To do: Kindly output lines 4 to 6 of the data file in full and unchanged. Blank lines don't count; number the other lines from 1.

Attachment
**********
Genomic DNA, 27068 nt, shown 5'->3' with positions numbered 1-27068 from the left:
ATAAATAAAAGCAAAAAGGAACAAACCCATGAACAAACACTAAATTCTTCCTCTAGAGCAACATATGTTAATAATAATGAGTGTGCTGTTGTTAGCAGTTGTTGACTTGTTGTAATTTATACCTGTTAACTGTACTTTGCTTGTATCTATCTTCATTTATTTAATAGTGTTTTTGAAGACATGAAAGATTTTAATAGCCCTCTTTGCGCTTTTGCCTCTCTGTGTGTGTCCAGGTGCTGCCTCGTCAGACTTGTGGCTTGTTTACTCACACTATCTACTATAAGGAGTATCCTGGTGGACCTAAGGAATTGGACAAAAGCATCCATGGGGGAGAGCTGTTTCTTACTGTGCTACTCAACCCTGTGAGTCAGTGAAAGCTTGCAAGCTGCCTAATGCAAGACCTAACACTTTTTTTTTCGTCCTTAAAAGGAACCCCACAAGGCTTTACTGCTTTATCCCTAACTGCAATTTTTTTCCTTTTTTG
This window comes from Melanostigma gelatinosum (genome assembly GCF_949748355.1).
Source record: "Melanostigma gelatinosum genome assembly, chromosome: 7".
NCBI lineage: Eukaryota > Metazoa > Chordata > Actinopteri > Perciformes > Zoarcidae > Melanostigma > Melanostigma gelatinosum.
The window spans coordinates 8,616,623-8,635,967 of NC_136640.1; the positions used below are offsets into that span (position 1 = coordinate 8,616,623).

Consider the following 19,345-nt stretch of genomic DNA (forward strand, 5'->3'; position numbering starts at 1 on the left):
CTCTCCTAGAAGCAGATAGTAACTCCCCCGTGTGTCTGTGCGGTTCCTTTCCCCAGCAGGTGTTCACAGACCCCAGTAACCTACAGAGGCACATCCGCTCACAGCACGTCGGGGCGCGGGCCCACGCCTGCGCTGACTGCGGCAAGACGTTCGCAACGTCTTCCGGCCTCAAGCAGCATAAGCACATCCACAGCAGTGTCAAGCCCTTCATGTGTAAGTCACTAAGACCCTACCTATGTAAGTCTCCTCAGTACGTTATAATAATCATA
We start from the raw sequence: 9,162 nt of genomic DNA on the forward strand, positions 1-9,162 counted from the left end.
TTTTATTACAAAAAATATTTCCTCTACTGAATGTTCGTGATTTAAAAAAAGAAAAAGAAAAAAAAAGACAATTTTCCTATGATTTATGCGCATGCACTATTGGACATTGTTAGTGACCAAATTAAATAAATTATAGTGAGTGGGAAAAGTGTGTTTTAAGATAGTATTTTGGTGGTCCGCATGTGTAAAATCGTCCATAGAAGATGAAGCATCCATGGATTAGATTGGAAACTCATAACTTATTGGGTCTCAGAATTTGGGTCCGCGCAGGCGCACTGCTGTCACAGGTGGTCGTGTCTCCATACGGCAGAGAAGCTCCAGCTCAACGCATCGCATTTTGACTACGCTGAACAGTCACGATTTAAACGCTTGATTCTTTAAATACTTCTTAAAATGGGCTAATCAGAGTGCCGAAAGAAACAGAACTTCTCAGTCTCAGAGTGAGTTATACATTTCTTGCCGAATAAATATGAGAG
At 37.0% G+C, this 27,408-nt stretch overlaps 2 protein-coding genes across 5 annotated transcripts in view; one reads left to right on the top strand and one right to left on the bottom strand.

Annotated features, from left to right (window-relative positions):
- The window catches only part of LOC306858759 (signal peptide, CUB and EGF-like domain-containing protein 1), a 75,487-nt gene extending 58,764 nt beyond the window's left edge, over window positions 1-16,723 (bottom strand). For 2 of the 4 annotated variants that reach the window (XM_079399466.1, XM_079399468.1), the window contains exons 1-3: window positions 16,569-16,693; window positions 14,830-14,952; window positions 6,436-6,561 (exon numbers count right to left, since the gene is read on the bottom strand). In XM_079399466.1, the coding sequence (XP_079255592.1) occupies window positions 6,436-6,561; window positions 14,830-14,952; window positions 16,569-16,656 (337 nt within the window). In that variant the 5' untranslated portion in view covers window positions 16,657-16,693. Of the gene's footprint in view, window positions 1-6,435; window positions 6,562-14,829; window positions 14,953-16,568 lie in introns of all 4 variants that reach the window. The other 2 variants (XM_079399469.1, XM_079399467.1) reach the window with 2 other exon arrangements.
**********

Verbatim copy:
Source record: "Melanostigma gelatinosum genome assembly, chromosome: 7".
NCBI lineage: Eukaryota > Metazoa > Chordata > Actinopteri > Perciformes > Zoarcidae > Melanostigma > Melanostigma gelatinosum.
The window spans coordinates 8,616,623-8,635,967 of NC_136640.1; the positions used below are offsets into that span (position 1 = coordinate 8,616,623).